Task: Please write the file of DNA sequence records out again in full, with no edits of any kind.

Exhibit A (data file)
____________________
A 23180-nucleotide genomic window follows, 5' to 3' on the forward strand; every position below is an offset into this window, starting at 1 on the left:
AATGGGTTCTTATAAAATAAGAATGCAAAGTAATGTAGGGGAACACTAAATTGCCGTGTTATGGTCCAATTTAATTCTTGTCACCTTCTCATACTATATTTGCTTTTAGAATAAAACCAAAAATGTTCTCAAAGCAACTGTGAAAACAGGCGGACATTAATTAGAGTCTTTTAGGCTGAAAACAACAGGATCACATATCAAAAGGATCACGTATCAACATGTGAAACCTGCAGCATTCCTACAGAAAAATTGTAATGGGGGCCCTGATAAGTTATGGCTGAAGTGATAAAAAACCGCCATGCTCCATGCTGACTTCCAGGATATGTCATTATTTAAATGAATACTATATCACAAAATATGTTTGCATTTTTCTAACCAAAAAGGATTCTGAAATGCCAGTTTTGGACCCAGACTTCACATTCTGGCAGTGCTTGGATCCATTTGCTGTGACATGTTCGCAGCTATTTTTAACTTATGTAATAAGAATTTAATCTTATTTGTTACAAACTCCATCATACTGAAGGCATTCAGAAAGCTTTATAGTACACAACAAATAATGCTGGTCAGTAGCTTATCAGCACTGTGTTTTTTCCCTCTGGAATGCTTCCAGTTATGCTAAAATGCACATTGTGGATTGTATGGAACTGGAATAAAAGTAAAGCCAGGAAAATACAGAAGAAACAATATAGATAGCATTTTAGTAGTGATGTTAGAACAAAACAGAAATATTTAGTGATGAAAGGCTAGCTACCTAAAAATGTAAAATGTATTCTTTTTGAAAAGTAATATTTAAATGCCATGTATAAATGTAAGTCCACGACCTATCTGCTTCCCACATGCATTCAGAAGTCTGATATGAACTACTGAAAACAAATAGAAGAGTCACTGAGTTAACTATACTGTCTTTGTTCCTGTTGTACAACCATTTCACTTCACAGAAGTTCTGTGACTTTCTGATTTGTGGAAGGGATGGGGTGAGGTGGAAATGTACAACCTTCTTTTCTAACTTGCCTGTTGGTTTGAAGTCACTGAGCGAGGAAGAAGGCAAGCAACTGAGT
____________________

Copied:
A 23180-nucleotide genomic window follows, 5' to 3' on the forward strand; every position below is an offset into this window, starting at 1 on the left:
AATGGGTTCTTATAAAATAAGAATGCAAAGTAATGTAGGGGAACACTAAATTGCCGTGTTATGGTCCAATTTAATTCTTGTCACCTTCTCATACTATATTTGCTTTTAGAATAAAACCAAAAATGTTCTCAAAGCAACTGTGAAAACAGGCGGACATTAATTAGAGTCTTTTAGGCTGAAAACAACAGGATCACATATCAAAAGGATCACGTATCAACATGTGAAACCTGCAGCATTCCTACAGAAAAATTGTAATGGGGGCCCTGATAAGTTATGGCTGAAGTGATAAAAAACCGCCATGCTCCATGCTGACTTCCAGGATATGTCATTATTTAAATGAATACTATATCACAAAATATGTTTGCATTTTTCTAACCAAAAAGGATTCTGAAATGCCAGTTTTGGACCCAGACTTCACATTCTGGCAGTGCTTGGATCCATTTGCTGTGACATGTTCGCAGCTATTTTTAACTTATGTAATAAGAATTTAATCTTATTTGTTACAAACTCCATCATACTGAAGGCATTCAGAAAGCTTTATAGTACACAACAAATAATGCTGGTCAGTAGCTTATCAGCACTGTGTTTTTTCCCTCTGGAATGCTTCCAGTTATGCTAAAATGCACATTGTGGATTGTATGGAACTGGAATAAAAGTAAAGCCAGGAAAATACAGAAGAAACAATATAGATAGCATTTTAGTAGTGATGTTAGAACAAAACAGAAATATTTAGTGATGAAAGGCTAGCTACCTAAAAATGTAAAATGTATTCTTTTTGAAAAGTAATATTTAAATGCCATGTATAAATGTAAGTCCACGACCTATCTGCTTCCCACATGCATTCAGAAGTCTGATATGAACTACTGAAAACAAATAGAAGAGTCACTGAGTTAACTATACTGTCTTTGTTCCTGTTGTACAACCATTTCACTTCACAGAAGTTCTGTGACTTTCTGATTTGTGGAAGGGATGGGGTGAGGTGGAAATGTACAACCTTCTTTTCTAACTTGCCTGTTGGTTTGAAGTCACTGAGCGAGGAAGAAGGCAAGCAACTGAGT